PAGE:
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Christmas In July

No more Santa

A couple nights ago, after I’d gone to bed, the Bear admitted to her mom, as they chilled out by candlelight on the new sofa we bought on a whim earlier in the week, that she knows Santa Claus isn’t a real dude.

Boom. It’s over.

She knows that no one can actually accomplish his job no matter how many elves are in his charge, no matter how fast the sleigh, no matter how magical the reindeer. It is ridiculous, and she knows it now.

She also finally knows why Christmas morning, the beautiful, mystical, exciting Christmas morning, is the one day of the year her early-to-rise dad can’t seem to get himself out of bed. Christmas Eve is rough, yo.


The prequel to this late night conversation was a 7th grade project involving a Google search of your own name.

Vanity aside, that’s interesting modern school assignment. The Bear, instead of or in addition to a self-Google, Googled me. Gulp.

Those search results held her hand and walked her across a busy 6-lane super highway to a slew of stories I’d written and photographs I’d taken over the past decade of her life. She thought that search would yield more of her than a search of her name. She wasn’t wrong.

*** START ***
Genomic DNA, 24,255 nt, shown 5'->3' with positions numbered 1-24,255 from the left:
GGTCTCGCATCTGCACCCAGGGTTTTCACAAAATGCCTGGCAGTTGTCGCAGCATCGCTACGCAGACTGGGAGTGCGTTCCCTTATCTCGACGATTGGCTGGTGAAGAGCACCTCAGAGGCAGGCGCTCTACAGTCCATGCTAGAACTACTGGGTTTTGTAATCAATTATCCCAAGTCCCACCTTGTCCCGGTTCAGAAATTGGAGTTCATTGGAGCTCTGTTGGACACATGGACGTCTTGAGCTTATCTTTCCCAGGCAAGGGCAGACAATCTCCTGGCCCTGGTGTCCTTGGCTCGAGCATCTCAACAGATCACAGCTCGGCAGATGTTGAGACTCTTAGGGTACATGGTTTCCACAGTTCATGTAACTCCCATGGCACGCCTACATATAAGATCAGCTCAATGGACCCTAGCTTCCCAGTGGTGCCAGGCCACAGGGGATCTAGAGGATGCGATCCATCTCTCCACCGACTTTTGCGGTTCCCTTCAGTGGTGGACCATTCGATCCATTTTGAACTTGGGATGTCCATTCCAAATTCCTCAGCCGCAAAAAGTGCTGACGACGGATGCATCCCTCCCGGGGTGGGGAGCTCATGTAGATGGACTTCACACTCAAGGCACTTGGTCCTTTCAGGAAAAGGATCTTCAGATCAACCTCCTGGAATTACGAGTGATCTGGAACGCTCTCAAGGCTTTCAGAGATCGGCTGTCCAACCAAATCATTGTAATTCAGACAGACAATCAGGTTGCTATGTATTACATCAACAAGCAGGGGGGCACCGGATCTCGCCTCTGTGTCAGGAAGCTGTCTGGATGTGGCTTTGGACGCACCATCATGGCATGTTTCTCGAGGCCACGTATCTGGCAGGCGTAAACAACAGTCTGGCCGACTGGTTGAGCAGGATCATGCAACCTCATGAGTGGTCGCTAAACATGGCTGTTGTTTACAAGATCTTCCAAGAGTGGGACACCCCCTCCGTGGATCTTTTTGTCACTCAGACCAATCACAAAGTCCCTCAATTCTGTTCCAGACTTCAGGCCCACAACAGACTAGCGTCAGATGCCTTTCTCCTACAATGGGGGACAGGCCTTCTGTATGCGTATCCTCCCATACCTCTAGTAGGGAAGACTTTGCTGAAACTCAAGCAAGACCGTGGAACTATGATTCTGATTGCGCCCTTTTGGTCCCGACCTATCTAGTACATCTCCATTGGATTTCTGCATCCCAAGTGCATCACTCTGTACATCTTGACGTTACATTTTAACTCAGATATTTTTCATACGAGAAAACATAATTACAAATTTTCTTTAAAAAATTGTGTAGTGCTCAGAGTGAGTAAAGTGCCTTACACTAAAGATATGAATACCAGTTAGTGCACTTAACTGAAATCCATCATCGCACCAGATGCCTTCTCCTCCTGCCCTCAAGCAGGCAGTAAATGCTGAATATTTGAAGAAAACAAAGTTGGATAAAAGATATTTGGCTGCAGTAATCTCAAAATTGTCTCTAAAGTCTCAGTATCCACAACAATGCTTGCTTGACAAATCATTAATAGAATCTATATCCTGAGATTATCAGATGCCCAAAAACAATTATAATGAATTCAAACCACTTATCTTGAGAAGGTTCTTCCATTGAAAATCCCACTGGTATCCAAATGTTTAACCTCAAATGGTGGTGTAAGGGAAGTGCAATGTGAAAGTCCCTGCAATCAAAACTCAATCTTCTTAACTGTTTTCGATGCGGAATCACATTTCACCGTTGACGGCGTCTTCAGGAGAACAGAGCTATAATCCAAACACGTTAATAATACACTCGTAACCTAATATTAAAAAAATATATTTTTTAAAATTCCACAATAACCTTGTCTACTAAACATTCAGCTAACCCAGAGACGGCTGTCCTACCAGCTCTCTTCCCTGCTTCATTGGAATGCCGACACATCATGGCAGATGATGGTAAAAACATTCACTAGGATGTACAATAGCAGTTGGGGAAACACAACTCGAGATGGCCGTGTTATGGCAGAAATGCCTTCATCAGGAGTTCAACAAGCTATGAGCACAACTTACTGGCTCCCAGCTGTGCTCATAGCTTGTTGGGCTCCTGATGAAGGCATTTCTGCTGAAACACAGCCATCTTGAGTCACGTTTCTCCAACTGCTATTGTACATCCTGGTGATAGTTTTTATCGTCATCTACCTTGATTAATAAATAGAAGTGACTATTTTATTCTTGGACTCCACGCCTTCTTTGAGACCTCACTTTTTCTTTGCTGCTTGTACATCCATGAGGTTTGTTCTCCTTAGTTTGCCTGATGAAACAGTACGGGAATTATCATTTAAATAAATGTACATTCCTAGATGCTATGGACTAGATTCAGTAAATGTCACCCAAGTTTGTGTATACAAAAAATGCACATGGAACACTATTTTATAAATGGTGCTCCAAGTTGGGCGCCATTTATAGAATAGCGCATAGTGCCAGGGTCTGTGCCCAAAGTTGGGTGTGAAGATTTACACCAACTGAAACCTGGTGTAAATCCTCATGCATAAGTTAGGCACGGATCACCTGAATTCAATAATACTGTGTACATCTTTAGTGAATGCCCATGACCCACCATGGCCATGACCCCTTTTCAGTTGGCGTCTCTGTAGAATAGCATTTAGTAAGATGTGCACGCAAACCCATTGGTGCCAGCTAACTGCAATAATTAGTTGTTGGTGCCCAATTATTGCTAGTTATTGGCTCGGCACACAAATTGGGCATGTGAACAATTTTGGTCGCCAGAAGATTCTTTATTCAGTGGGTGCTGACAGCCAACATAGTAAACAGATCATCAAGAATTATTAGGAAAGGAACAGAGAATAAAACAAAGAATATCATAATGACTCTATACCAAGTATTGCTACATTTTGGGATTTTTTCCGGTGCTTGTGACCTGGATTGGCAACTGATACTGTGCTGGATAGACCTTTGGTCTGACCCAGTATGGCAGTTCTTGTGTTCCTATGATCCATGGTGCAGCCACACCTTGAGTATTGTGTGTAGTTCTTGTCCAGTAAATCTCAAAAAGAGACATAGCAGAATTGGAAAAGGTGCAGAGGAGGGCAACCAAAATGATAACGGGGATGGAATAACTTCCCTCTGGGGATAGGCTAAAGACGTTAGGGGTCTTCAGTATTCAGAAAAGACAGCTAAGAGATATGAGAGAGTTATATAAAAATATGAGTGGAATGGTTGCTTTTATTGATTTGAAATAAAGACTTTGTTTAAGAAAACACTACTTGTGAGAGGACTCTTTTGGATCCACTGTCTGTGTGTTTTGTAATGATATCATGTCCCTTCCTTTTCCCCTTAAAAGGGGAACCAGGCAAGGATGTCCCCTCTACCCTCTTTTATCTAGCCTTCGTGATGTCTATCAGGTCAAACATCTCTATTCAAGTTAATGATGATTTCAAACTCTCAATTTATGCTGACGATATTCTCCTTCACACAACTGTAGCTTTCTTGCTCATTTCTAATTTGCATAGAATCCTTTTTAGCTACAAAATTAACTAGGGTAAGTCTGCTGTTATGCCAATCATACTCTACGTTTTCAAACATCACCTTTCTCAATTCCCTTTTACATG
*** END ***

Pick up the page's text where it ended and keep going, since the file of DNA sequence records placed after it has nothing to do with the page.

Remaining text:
There’s nothing too objectionable on the internet under my name and that’s not an accident, but she did click through her father’s internet wormhole to find and read the opening paragraph of an article about the end of the Santa myth.

This all happened more than half a year ago. I had no freaking idea.


I woke up the next morning to the news, quietly told to me in bed before the day began in earnest. I smiled. It was real. It’s all I could do.

The Bear wasn’t angry, hurt, scared or sad. That was my first and only question of my wife. I just wanted to make sure she was okay.

The Bear has simply learned something new, had it confirmed, and agreed to play along for the benefit of her sister. She had become one day older and wiser. Nothing else is different.

After years of holding on tightly to Santa with a vice grip, both her and her mom and I, we all let go of the balloon together.

The sky is still gorgeous and now our hands are unencumbered. We are happy.


My 13-year-old and I spent a few minutes in the car together later in that day as we drove to Ikea to look for new furniture for her room. I asked if she was alright, to get confirmation direct from the source, and also if she was alright with what her mom and I did to make Santa happen and to keep him alive for her, for so long.

She nodded, took my right arm that always sits on our Sorento’s center console while I drive, pulled it close to her chest, and kissed the top of my hand while pressing it up against her warm, smiling face.

Neither of us said a word for miles.

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